Well documented by organisations such as the Tarai Human Rights Defenders Alliance (THRD), and a lived reality for many, especially young, male Madhesis and their families, the fear of arbitrary detention, torture in custody, and extra-judicial killings haunts the inhabitants of the Madhes. And yet, unlike the issue of the killing of young, African-American men in the United States, the killing of our Madhesi youths by the state is not a national issue. We have no nationally/internationally circulated hash-tag #Madhesilives matter. Protecting the nation’s most vulnerable and marginalised should be our priority—revealing our moral values, ethics, and determination to live in a just, fair, rule-bound society. In the absence of the latter, and as in the case of the right to freedom of expression, other citizens should be very afraid of when those in power (in the present and future) deem their lives and their rights, and those of their near and dear, unworthy of proper state protection and the due process of law.
It is unclear how a political elite unwilling to defend such basics as the right to life and the freedom of expression is doing anything but faking democracy.  

Conflating peace with democracy
As we go into the new year, it is important to note that since 2006, peace-building initiatives in Nepal—consolidating peace in the immediate aftermath of war and carrying out activities that help prevent the reoccurrence of war over the long term—have centred on building consensus.  Here, the conflation of the analytically distinct concepts of peace and democracy in this post-conflict period has been the most obvious. The ultimate goal of peace-building is war prevention—not democracy. Furthermore, unlike the relationship between levels of democracy and interstate peace—democratic states do not go to war with each other—democracy as the best, easiest, and safest peace-building strategy has not been as robustly proved in regard to civil war contexts.   
As made clear in numerous Martin Chautari reports, ‘consensus’ in Nepal has become problematic, not only for the stalemates that have resulted, but in the devaluing of democratic rules and procedures it has enabled in Nepal as a whole (at the local and national level), and in the constitution-writing process in particular. The elite-driven nature of the peace process, the inability and unwillingness to build trust and meaningful consensus, and the consequent prolonged transition period has legitimised the capturing of political space by political party elites, and the marginalisation of civil society and citizens.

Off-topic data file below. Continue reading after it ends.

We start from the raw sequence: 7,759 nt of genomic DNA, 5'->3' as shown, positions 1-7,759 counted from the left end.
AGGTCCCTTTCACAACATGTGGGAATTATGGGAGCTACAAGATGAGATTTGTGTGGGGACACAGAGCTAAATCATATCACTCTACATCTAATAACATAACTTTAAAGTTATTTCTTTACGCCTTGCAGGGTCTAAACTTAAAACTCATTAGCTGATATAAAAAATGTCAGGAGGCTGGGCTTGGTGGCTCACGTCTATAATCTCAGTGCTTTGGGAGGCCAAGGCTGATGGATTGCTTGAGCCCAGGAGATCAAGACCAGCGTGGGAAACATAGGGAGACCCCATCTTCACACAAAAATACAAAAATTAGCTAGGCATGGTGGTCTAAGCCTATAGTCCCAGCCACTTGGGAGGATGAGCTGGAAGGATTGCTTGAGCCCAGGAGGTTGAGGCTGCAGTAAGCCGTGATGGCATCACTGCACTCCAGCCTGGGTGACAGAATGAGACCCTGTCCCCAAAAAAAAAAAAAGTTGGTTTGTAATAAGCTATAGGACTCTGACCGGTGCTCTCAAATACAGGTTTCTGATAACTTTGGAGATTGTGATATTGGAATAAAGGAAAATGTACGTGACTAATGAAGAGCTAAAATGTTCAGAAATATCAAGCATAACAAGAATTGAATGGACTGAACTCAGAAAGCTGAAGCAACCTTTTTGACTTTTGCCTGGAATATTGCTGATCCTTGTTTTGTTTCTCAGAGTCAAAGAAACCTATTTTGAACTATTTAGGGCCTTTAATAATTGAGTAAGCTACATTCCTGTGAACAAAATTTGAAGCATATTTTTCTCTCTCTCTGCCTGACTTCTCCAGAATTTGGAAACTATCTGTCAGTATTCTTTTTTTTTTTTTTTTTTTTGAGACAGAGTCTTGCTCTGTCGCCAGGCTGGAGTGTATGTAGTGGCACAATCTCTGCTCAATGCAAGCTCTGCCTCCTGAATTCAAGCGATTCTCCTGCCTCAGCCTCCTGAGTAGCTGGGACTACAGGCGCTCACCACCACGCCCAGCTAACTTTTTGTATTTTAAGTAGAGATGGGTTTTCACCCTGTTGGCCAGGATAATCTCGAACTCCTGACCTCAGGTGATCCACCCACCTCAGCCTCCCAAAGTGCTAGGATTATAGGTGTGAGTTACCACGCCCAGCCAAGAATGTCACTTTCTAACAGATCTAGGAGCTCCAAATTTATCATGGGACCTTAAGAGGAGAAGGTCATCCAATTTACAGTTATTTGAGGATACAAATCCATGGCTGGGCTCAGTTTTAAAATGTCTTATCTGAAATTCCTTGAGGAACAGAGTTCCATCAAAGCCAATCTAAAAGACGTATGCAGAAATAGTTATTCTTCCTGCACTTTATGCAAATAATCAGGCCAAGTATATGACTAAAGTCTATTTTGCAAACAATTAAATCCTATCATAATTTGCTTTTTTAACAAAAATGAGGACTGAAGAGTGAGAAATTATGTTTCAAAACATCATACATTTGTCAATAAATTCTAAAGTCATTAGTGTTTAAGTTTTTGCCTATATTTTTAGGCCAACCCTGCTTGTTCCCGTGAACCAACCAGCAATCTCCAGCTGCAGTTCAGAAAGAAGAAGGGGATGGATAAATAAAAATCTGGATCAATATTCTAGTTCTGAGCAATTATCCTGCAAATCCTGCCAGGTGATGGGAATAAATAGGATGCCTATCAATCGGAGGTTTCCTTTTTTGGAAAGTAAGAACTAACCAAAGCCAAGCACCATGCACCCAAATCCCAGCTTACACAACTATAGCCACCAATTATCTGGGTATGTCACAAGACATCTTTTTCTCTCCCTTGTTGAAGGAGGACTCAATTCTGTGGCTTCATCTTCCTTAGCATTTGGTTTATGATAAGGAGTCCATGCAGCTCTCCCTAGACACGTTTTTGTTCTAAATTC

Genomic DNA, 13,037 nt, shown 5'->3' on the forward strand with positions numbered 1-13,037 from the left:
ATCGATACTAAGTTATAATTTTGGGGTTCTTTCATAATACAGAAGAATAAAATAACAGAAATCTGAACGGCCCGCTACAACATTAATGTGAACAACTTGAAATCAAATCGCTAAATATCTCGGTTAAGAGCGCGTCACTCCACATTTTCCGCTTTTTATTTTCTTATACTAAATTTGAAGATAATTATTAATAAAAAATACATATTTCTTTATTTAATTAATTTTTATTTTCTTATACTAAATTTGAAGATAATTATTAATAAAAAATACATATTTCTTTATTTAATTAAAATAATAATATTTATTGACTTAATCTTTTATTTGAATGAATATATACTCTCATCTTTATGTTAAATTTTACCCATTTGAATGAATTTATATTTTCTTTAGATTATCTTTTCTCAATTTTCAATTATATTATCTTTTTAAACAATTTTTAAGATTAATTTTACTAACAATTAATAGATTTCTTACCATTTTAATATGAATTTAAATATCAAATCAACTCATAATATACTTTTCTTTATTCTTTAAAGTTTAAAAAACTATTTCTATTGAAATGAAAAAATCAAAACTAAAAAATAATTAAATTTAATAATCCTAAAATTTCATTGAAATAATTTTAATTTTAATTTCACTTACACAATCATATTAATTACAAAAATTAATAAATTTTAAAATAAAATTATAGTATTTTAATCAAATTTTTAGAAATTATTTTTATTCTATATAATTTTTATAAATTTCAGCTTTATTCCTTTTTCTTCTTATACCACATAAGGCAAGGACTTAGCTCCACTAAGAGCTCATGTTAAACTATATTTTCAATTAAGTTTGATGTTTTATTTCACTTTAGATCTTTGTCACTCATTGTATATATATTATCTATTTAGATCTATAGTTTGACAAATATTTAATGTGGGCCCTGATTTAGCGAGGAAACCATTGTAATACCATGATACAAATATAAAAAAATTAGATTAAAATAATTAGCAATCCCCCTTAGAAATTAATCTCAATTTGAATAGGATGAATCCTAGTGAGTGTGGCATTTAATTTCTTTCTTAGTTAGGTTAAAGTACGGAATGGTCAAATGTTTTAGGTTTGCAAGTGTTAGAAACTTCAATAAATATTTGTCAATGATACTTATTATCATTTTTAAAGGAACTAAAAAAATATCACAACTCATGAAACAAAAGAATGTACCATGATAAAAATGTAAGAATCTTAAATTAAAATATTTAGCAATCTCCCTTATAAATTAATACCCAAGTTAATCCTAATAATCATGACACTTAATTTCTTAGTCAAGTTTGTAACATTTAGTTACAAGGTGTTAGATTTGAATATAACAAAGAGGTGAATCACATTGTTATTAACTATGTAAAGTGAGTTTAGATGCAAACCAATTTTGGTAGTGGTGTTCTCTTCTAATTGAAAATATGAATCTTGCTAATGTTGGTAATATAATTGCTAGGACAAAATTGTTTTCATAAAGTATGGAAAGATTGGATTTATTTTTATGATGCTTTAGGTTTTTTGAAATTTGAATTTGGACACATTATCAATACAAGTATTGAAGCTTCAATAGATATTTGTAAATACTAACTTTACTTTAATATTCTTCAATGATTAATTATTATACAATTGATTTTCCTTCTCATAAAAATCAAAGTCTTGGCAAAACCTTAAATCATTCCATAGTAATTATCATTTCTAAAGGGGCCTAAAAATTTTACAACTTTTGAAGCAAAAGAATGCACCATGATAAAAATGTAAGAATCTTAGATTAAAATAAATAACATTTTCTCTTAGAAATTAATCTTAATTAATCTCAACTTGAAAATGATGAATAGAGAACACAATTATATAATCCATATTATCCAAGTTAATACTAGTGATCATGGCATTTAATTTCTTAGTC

An enabling environment has been created for the expansion and strengthening of political party patronage networks and the corruption and criminal/political nexus. The long-term consequences of the prolonged transitional period in extending and making rigid power relations and structures that work against the construction of legitimate, effective, and accountable government institutions have yet to be calculated.
While peace-building and therefore ‘consensus’ endows legitimacy to political dynamics, it is not at all clear how Nepal’s ‘post-conflict’ politics today differs from the run-of-the-mill power plays, patronage manoeuvres, and wealth accumulation strategies typical of politics in the South Asian sub-continent. Stressing democracy not for peace, but for the securing of norms and values and institutions that ensure the promotion and protection of fundamental rights for all should be the key goal for the new year.
In the short-term, regardless of deadlines, this should at the very least include the right to have meaningful and
participatory outreach programmes with the draft constitution when it is produced, including clear mechanisms for the inclusion of people’s voices into the draft. For example, for women who constitute over 50 percentage of the
population, there is no debate over the meaning of ‘equality’. Their input into the ‘and/or’ debate on citizenship rights (citizenship to be conferred by ‘father and mother’ or ‘father or mother’) should be able to wrest it from the elite, high-caste Hindu men who seek to make women’s uteri the arena for foreign policy and national security, and end the debate conclusively.
To end, this new constitution will frame the basic and fundamental rights of this and other generations of Nepalis to come. It is far too important a forward-looking document to leave to the hands of an elite unwilling to take seriously in the present, the basic democratic rights, principles, and moral values necessary to establish equal rights-bearing citizens of New Nepal.

Tamang is a political scientist based in the research and policy centre Martin Chautari